Uncertainties, or the inability to control the outcome, in one’s future prompts individuals to either reject the uncertain future or embrace it. Imagination acts as a determining force in this decision, as it is through imagination that one can create the illusion to reject, or the characterizations to embrace, one’s uncertainties. Illusions, or false ideals, promote distrust in one’s uncertainties, however, characterizations of a certainty in an individual’s life, such as a guiding figure, can promote trust. As depicted in my own life experiences and Jayanta Mahapatra’s poem, About My Father’s Plan to Get Home, when imagination is used to create trust in individuals that can provide guidance in an uncertain future, one is more likely to embrace said uncertain future. The rejection of an uncertain future or future in which one has little control over the outcome, is only present when one relies on illusions created by their distrust in their ability to either guide themselves or be guided in an uncertain future. Therefore, imagination, when used to form trust through the characterizations of a guiding individual, provides certainty in an uncertain future and, as a result, leads to the embrace of the uncertain future.

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3 thoughts on “Polished Personal: Imagination in relation to the Embrace of an Uncertain Future

  1. Dearest Shyla,

    First of all, it was great learning for me to read this personal, as I have never ventured out of the creative realm of response. Reading a CPU allowed me to understand why it works and how it could be effective in an exam scenario, so thank you. I also feel like this style of response aligns perfectly with the way your mind works, and every sentence was extremely clear and concise. The way you used specific quotes and analyzed each one of them was really intricate and interesting to read – I would love even more analysis getting to the matter of the quotes before the last sentence, though. One of my favourite sentences was actually your theme statement from the text, “It can therefore be determined that imagination, when used to characterize a certainty in one’s life, can be used as the foundation of trust, in which one can then embrace their uncertain future,” because I understood it completely after one read. Thank you.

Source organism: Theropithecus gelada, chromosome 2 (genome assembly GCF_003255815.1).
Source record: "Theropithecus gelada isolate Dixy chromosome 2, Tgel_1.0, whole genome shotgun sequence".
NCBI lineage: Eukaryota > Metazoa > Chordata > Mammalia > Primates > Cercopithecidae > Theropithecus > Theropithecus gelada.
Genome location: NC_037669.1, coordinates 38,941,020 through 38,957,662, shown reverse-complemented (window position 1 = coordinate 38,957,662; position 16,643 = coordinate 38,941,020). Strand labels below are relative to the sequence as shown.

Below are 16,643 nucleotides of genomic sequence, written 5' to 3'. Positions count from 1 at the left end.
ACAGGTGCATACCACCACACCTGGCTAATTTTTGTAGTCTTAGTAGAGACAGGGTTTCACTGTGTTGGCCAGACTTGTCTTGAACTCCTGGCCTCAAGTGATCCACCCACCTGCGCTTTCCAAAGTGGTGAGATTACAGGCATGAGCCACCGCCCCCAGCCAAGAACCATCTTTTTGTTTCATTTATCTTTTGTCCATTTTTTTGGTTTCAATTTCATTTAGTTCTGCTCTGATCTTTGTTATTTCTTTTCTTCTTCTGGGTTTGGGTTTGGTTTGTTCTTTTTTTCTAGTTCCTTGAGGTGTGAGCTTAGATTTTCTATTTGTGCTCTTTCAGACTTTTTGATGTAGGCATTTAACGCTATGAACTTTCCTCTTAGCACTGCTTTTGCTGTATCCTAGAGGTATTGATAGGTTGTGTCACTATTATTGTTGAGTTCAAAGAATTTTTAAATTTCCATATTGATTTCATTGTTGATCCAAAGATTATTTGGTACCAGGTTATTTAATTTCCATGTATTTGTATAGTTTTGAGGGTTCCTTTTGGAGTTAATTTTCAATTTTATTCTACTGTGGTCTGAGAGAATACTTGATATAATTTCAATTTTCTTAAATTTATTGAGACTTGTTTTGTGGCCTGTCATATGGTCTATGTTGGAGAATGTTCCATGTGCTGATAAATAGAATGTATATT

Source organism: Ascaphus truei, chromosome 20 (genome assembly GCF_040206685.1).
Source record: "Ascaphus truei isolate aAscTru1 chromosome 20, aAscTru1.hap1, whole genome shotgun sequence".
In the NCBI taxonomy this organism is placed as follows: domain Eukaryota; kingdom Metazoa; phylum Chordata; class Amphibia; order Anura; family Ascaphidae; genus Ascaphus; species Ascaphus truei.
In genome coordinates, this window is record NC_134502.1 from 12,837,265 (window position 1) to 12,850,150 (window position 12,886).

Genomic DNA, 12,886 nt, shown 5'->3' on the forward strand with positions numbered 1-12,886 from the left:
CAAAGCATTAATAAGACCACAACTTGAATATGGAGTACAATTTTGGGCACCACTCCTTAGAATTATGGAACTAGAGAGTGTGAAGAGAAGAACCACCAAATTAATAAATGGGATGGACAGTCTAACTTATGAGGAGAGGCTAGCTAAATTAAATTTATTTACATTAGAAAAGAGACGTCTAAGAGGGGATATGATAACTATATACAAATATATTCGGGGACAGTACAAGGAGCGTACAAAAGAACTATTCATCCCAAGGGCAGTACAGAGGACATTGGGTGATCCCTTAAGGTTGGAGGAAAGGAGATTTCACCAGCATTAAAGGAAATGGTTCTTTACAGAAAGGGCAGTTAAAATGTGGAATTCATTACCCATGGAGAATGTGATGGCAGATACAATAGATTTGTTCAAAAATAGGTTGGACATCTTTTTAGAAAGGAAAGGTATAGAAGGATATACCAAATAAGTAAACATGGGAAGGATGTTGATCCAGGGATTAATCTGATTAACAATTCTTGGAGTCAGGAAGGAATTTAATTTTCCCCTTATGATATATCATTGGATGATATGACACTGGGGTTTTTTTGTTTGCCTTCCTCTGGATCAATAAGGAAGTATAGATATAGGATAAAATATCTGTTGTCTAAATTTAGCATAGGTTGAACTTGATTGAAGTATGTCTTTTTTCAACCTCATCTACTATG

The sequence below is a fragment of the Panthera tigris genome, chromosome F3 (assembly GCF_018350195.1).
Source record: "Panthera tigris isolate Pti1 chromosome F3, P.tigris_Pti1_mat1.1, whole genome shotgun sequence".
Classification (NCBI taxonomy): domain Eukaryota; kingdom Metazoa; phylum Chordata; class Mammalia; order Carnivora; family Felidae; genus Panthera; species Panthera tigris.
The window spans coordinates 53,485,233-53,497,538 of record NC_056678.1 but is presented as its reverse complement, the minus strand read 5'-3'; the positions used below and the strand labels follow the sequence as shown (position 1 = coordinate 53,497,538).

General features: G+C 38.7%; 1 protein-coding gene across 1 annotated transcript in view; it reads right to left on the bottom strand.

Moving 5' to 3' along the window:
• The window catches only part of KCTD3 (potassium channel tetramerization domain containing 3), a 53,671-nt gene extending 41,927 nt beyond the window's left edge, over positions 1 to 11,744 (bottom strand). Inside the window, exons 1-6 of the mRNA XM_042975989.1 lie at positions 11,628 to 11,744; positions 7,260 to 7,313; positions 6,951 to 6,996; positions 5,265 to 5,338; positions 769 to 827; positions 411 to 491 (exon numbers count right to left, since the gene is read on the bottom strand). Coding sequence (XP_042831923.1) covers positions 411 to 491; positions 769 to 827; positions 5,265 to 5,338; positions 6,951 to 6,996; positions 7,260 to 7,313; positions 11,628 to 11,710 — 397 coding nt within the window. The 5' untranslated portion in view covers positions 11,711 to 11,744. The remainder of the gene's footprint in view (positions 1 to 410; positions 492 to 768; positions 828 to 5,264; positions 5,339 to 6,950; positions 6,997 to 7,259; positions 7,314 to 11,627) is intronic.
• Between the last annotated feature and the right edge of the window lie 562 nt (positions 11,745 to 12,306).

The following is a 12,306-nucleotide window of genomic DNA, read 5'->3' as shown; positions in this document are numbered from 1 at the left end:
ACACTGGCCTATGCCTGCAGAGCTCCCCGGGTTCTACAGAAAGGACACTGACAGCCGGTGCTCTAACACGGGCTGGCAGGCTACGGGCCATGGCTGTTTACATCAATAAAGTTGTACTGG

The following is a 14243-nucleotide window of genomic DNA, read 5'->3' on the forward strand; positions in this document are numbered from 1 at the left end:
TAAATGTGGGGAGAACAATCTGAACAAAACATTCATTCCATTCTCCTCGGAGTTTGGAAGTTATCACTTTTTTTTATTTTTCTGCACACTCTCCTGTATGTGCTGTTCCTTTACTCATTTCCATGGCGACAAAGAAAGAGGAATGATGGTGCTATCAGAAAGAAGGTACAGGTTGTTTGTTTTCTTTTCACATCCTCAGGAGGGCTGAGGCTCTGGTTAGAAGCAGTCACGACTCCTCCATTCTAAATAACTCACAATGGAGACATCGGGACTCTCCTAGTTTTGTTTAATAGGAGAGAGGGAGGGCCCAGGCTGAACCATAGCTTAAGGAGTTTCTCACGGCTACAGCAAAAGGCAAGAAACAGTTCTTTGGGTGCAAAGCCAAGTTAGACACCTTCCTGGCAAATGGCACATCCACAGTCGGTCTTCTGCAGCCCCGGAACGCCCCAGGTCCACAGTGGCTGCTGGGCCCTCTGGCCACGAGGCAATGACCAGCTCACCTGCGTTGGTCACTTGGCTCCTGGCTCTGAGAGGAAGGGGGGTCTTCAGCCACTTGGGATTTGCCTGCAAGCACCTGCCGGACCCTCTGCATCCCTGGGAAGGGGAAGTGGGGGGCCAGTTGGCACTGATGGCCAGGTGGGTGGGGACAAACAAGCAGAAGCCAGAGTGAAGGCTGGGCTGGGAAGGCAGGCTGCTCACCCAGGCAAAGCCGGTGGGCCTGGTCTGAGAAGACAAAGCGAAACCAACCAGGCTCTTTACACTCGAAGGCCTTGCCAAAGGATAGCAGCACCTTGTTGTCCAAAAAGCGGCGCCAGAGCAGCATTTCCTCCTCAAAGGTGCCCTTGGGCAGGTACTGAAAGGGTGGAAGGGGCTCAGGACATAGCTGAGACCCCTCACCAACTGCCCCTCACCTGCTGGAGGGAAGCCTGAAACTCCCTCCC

In terms of things to offer for improvement, some parallel structure in the paragraphs about the text and your life could really add to the flow of the whole essay. It would be nice to see more distinctly the similarities and differences between your take on imagination and the author’s take – so perhaps touching on that more in the paragraph about you could provide even more insight. I would also offer that your title, though well-named, is a little long. Maybe I just love the simplicity of a shorter title, but that could be something to think about.

    All in all, this was a really lovely piece for me to read before diplomas. Your writing style has improved so much – you are more concise and you’ve integrated a little more passion into your writing of reason. I am so proud of you.

    Love Always,
    Alysha

  2. Dear Alysha,

    Thank you so much! I used to not like writing personals, but once we learned about CPU’s, I really enjoy writing them – like you said, it aligns with the way that my mind works. I will work on integrating more parallel structure between my paragraphs and simplicity within my title.

    Thanks again.

    Love,

    Shyla

  3. Shyla –

    I have a secret that you ought to know. I honestly never really understood the structure of a CPU until I read this back in December. For some reason, it never clicked with me until you put this up. And if it taught someone about writing who should have known about this for years now, you can be sure that it has been meaningful for anyone reading this.

    For your first paragraph, I would have enjoyed a little more context about the poem. (I do not remember an awful lot about it, but that is simply be a fault of my own) I really enjoy how you analyzed such a large quantity of the piece – it shows that you have read and understood this piece on a deep level, and even more so, been able to connect it to your own personal life. I am perhaps different than you. I lost my childhood adoration for my father at a very young age, and replaced it with a healthy respect for what he has done and continues to do. There was very little imagination about him for me – I never saw him as the height of anything more than a hardworking, dedicated father. Your “imaginative characterization of [your] father” was never something I experienced, but I loved reading this alternate perspective.

    For the love of me, I challenged myself to find a syntactical or grammatical error that appeared in your piece, as a personal challenge for me. After literally taking ten minutes combing through your grammar, I finally found something. Laugh at this for pointlessness, but there is a double space in your line “My father always calls me out on my overreactions. ” This is what I’m forced to do when I can’t find anything else to comment on for improvement.

    Thank you for this excellent piece, Shyla!
    ~Areeb